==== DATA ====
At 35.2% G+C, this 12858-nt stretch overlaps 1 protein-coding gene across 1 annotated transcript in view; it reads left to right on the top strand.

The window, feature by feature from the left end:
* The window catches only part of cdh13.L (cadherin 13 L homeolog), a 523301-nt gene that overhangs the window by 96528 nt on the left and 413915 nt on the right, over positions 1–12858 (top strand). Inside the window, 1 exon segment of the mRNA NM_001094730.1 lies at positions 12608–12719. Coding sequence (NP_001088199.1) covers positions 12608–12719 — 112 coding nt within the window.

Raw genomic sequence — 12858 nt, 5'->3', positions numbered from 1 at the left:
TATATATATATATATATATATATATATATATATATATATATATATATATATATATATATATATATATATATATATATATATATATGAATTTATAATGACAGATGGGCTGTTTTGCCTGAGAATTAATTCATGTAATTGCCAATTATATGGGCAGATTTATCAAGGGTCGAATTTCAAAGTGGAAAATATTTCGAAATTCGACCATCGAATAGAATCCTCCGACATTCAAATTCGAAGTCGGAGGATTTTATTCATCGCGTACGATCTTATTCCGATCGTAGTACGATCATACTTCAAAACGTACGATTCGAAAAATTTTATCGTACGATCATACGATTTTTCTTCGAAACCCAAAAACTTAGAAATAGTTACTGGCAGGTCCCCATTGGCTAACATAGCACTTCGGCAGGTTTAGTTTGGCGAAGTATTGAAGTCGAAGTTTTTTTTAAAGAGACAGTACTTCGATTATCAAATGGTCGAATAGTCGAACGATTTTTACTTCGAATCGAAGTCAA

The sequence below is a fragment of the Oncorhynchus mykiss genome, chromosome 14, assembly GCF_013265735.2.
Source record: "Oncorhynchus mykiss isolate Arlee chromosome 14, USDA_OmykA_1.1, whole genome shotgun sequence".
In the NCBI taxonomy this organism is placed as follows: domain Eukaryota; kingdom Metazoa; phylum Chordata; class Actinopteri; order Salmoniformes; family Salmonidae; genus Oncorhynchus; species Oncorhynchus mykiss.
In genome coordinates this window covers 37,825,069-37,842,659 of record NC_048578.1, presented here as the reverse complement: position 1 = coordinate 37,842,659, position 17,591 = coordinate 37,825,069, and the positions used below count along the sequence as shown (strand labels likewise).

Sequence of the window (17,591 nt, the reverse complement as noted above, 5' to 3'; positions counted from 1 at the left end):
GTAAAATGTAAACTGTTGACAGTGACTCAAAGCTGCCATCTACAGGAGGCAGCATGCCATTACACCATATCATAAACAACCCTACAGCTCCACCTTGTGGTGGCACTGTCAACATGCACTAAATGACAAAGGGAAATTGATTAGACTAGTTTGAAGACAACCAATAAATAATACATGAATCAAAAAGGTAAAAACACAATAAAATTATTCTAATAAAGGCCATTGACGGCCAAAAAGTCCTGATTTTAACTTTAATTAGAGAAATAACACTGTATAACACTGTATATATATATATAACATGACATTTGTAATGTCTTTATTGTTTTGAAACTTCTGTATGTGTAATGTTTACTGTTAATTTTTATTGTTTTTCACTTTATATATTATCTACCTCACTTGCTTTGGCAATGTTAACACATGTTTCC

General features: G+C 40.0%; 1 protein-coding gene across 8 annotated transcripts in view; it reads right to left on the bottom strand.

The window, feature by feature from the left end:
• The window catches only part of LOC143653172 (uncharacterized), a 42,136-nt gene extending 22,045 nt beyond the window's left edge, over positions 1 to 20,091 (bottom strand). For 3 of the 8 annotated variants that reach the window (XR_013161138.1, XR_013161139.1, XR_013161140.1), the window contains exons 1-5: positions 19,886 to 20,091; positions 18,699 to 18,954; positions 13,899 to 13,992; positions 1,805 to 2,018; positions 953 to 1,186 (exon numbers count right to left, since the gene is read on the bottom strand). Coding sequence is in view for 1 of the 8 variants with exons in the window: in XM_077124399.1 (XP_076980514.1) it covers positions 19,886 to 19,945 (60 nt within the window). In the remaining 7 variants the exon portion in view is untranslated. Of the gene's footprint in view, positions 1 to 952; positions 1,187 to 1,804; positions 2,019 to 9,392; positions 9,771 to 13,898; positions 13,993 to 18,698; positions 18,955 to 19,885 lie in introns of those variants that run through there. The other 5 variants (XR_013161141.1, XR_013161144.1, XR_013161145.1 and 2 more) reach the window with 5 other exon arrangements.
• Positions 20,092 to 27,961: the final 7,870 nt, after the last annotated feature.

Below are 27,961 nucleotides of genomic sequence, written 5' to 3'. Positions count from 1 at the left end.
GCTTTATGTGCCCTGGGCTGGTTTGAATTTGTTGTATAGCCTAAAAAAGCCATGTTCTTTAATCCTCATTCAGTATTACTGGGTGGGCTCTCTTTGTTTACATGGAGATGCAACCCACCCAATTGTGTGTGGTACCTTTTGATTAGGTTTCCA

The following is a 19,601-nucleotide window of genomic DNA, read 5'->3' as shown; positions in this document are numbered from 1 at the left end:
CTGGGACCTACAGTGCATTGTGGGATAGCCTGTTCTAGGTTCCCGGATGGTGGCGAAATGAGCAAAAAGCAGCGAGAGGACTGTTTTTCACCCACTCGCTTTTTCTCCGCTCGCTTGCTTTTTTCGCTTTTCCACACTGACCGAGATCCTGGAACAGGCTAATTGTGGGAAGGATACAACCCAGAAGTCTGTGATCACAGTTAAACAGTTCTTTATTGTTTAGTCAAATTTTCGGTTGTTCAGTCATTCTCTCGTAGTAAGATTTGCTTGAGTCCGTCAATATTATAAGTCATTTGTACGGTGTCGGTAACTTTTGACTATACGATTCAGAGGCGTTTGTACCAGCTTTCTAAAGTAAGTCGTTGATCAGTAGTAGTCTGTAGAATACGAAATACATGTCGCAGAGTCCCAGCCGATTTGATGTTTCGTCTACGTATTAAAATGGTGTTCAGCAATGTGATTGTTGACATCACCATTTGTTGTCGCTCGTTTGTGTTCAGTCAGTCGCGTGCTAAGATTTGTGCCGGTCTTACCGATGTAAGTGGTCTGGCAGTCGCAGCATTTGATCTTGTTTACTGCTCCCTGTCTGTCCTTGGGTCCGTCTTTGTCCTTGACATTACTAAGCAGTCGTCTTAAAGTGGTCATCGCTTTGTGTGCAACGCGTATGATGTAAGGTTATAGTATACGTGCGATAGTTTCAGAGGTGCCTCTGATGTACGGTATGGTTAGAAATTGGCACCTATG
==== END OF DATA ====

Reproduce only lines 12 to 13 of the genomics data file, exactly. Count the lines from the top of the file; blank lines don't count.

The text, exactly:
General features: G+C 40.0%; 1 protein-coding gene across 8 annotated transcripts in view; it reads right to left on the bottom strand.

The window, feature by feature from the left end: